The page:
You can save baby Bhakita, but it must be in 10 days

July 8, 2015 1:17 pm
The surgery has to be done before she is six months old on July 18/MUTHONI NJUKI
The surgery has to be done before she is six months old on July 18/MUTHONI NJUKI

, NAIROBI, Kenya, Jul 8 – In 10 days time, baby Tamara (now baptised Bhakita), has to undergo major heart surgery to save her life.

Bhakita is five months, two weeks old.

The surgery has to be done before she is six months old on July 18.

To complicate matters, her heart condition – which was discovered by doctors when she was four months old – is complex and cannot be treated here in Kenya.

The doctors explained that Bhakita did not have the normal walls that divide the four heart chambers to separate clean and dirty blood (oxygenated and de-oxygenated blood).

“She was born as a normal baby. When she was four months old, she started losing weight. On further examination, the doctor found that she has a rare heart condition,” Bhakita’s mother recalls as she struggles to put on a brave face.

The diagnosis showed that Bhakita has one valve, meaning that clean and dirty blood mixes in the heart, a situation that tires lungs and can consequently lead to breathing complications.

The condition is often associated with Down’s Syndrome.

“Infants may also have trouble breathing and not grow well. Surgery is often done in infancy to close the hole and reconstruct the valves,” her medical summary done on June 7 indicates.

With such a condition, the body also lacks oxygen which results in failure of other crucial body organs.

“The doctor told us with time, if she does not undergo an urgent operation, her body colour will change to blue. So we will wake up one day and find that she has turned blue; when her body turns blue she cannot be operated on. Her kidneys will have collapsed and also all other body organs,” Bhakita’s mother Loise Mbuba explains.

Dr Naomi Gachara who is Bhakita’s paediatrician at the Mater Hospital’s Cardiac Clinic, says there is hope since her condition can be fully treated during infancy.

“She has complex congenital heart disease… Complete A-V canal defect with moderately to severe PAH. She requires total correction. As this type of surgery cannot be done locally, she is required to travel to India for total correction,” Dr Gachara explains.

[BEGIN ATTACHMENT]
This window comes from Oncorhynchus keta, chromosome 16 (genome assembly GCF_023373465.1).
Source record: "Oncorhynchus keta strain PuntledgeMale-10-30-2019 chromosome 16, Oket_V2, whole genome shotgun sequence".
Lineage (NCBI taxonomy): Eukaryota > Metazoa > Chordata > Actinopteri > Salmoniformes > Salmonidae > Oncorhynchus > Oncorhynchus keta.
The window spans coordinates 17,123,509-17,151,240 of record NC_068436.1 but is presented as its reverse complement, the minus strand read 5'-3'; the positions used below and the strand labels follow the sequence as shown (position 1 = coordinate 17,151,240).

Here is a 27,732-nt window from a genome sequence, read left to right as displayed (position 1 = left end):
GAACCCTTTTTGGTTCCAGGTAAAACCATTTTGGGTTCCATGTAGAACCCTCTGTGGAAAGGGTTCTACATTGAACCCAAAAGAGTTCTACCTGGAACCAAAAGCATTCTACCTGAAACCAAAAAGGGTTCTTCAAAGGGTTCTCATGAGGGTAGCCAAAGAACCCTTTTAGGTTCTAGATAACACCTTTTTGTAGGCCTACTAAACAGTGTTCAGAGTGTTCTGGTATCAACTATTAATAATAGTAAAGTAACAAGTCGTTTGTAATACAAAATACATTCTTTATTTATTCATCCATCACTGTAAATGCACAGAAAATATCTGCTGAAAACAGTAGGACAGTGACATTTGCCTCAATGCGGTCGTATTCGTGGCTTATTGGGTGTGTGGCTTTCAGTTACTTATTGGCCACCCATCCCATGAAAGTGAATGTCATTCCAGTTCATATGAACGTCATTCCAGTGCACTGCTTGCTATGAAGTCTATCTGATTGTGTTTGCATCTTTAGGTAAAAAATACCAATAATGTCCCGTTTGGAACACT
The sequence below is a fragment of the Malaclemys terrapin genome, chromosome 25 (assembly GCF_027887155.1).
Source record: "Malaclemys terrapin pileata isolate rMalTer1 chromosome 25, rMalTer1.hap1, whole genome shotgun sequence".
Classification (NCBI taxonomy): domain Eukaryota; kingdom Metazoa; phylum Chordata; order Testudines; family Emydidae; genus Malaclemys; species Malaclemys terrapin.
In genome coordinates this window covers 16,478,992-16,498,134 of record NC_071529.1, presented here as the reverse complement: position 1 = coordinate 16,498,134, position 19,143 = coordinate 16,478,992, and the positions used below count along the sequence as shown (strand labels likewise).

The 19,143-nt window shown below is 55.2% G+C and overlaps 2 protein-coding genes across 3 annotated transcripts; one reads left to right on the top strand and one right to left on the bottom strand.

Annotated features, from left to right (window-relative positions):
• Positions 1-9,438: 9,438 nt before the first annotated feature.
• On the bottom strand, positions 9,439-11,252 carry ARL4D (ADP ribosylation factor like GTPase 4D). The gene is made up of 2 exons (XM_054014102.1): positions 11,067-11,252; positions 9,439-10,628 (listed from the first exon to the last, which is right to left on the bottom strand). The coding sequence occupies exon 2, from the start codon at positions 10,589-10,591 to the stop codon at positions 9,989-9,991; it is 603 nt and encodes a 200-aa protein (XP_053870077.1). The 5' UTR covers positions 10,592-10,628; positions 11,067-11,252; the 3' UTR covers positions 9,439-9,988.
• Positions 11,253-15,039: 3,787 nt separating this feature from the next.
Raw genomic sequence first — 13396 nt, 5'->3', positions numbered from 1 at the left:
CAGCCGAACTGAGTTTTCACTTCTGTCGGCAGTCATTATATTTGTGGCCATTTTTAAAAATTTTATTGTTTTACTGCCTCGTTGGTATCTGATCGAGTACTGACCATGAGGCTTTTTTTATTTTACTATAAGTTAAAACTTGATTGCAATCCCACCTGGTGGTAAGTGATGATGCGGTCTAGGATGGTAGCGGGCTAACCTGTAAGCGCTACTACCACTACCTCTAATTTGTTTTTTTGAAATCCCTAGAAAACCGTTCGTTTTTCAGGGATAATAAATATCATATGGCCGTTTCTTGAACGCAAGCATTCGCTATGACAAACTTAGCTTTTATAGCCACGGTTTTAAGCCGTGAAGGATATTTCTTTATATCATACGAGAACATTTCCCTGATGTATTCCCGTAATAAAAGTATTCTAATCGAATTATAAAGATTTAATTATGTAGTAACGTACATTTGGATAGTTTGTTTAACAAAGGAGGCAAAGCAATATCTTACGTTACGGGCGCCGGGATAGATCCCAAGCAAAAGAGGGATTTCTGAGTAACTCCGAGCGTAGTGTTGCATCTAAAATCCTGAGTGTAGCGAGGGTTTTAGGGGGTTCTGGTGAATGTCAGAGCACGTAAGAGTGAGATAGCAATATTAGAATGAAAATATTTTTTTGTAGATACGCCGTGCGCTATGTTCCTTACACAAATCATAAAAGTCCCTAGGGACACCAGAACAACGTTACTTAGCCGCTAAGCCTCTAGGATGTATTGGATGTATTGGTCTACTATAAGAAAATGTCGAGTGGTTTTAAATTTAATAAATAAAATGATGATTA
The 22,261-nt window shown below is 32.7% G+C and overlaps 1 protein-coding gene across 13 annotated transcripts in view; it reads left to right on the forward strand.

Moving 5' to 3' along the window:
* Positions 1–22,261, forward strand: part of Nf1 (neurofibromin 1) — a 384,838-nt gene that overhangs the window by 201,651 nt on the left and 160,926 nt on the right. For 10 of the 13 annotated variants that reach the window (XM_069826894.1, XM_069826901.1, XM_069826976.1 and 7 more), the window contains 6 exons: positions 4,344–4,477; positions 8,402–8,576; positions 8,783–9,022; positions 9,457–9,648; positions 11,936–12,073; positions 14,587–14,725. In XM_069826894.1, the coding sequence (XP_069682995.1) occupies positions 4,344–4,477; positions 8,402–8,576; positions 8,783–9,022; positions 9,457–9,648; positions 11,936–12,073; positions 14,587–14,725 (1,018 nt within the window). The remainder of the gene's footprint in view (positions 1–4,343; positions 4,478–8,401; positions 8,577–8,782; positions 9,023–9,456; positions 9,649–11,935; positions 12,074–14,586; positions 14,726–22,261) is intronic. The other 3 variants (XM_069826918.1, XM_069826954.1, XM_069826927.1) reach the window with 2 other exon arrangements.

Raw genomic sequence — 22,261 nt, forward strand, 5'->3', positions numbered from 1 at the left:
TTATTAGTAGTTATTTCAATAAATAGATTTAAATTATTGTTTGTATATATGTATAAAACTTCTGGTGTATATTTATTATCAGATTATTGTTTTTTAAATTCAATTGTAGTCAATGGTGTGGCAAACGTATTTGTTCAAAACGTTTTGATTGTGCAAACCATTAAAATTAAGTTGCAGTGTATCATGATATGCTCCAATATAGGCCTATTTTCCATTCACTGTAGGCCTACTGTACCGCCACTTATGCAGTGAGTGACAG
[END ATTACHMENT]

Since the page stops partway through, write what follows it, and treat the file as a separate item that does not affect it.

PAH – Pulmonary Arterial Hypertension and A-V – Atrioventricular canal defect is ‘a complete atrioventricular canal defect which is a ‘combination of defects including a large hole in the centre of the heart and a single common valve instead of the separate tricuspid and mitral valves’.

The triscupid and mitral valves ‘separate the upper left heart chamber from the lower left heart chamber, and helps control blood flow through the heart’.

Baby Bhakita’s surgery in India requires Sh1.5 million.

Speaking to Capital FM News from their humble abode on the second floor of a flat in Ongata Rongai, Bhakita’s mother narrated the tribulations of watching her baby undergo so much pain yet the family cannot afford the Sh1.5 million required to save her life in India.

They have been trying to raise the money since the doctor advised them to seek treatment in India.

However, they still have to cater for Bhakita’s temporary treatment that for now cleans her blood and protects her from a looming heart attack associated with the condition.

One of the drugs – a syrup in a small bottle – costs Sh8,000 and she has three similar ones that she uses on a daily basis.

According to her mother who abandoned her small business to take care of her daughter, the treatment has already drained them financially in the last two months.

She is now clinging on every little effort and hope that can keep her charming and innocent Bhakita alive.

“Bhakita is a beautiful girl, she plays a lot you wouldn’t know she has this condition. Please all those who can help me, I will appreciate.”

Bhakita sat on her mother’s laps playing with our microphone but from time to time cried.

Her mother gave her medicine, explaining that she is not supposed to cry for long as it tires her lungs very fast.

The family has so far raised only Sh40,000.

“I am pleading with well-wishers to please help us raise the Sh1.5 million to save Bhakita. She is a very brave girl, please help her,” her mother pleads.

Contributions can be sent to Bhakita Tamara Wahito, Jumbo Junior, 01105214720800, Cooperative Bank, Ongata Rongai Branch or M-PESA No. 0725 405 813


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